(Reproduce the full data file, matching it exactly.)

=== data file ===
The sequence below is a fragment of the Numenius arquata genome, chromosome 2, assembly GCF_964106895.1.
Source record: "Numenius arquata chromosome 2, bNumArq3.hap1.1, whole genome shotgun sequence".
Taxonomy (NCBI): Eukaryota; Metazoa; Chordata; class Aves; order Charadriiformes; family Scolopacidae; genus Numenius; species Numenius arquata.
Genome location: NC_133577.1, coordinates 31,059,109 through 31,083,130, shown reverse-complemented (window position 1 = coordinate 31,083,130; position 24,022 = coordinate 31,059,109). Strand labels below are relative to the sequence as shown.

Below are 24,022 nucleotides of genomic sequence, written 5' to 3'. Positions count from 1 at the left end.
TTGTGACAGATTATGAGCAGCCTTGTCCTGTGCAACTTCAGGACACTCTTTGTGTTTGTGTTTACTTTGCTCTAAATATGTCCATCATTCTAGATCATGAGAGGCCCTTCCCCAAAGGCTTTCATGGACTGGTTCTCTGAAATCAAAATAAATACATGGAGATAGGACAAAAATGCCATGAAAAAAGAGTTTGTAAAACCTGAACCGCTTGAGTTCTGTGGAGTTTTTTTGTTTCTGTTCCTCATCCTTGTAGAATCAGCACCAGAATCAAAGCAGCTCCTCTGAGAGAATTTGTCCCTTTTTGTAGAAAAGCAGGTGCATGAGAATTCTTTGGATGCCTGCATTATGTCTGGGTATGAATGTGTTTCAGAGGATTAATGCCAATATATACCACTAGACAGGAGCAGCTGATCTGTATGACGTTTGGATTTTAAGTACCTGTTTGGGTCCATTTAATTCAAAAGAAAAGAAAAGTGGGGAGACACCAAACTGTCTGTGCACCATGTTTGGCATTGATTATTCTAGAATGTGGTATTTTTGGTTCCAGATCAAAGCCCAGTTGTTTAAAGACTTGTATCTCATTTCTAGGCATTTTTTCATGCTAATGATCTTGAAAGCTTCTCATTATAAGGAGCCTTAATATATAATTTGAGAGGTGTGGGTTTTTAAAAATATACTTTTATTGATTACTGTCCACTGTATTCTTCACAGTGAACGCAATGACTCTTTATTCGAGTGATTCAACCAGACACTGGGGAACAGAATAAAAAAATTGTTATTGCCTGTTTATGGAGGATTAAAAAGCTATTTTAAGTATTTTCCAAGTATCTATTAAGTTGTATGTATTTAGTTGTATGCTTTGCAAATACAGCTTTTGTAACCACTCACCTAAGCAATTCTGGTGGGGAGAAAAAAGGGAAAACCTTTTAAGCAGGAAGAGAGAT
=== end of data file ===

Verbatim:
The sequence below is a fragment of the Numenius arquata genome, chromosome 2, assembly GCF_964106895.1.
Source record: "Numenius arquata chromosome 2, bNumArq3.hap1.1, whole genome shotgun sequence".
Taxonomy (NCBI): Eukaryota; Metazoa; Chordata; class Aves; order Charadriiformes; family Scolopacidae; genus Numenius; species Numenius arquata.
Genome location: NC_133577.1, coordinates 31,059,109 through 31,083,130, shown reverse-complemented (window position 1 = coordinate 31,083,130; position 24,022 = coordinate 31,059,109). Strand labels below are relative to the sequence as shown.

Below are 24,022 nucleotides of genomic sequence, written 5' to 3'. Positions count from 1 at the left end.
TTGTGACAGATTATGAGCAGCCTTGTCCTGTGCAACTTCAGGACACTCTTTGTGTTTGTGTTTACTTTGCTCTAAATATGTCCATCATTCTAGATCATGAGAGGCCCTTCCCCAAAGGCTTTCATGGACTGGTTCTCTGAAATCAAAATAAATACATGGAGATAGGACAAAAATGCCATGAAAAAAGAGTTTGTAAAACCTGAACCGCTTGAGTTCTGTGGAGTTTTTTTGTTTCTGTTCCTCATCCTTGTAGAATCAGCACCAGAATCAAAGCAGCTCCTCTGAGAGAATTTGTCCCTTTTTGTAGAAAAGCAGGTGCATGAGAATTCTTTGGATGCCTGCATTATGTCTGGGTATGAATGTGTTTCAGAGGATTAATGCCAATATATACCACTAGACAGGAGCAGCTGATCTGTATGACGTTTGGATTTTAAGTACCTGTTTGGGTCCATTTAATTCAAAAGAAAAGAAAAGTGGGGAGACACCAAACTGTCTGTGCACCATGTTTGGCATTGATTATTCTAGAATGTGGTATTTTTGGTTCCAGATCAAAGCCCAGTTGTTTAAAGACTTGTATCTCATTTCTAGGCATTTTTTCATGCTAATGATCTTGAAAGCTTCTCATTATAAGGAGCCTTAATATATAATTTGAGAGGTGTGGGTTTTTAAAAATATACTTTTATTGATTACTGTCCACTGTATTCTTCACAGTGAACGCAATGACTCTTTATTCGAGTGATTCAACCAGACACTGGGGAACAGAATAAAAAAATTGTTATTGCCTGTTTATGGAGGATTAAAAAGCTATTTTAAGTATTTTCCAAGTATCTATTAAGTTGTATGTATTTAGTTGTATGCTTTGCAAATACAGCTTTTGTAACCACTCACCTAAGCAATTCTGGTGGGGAGAAAAAAGGGAAAACCTTTTAAGCAGGAAGAGAGAT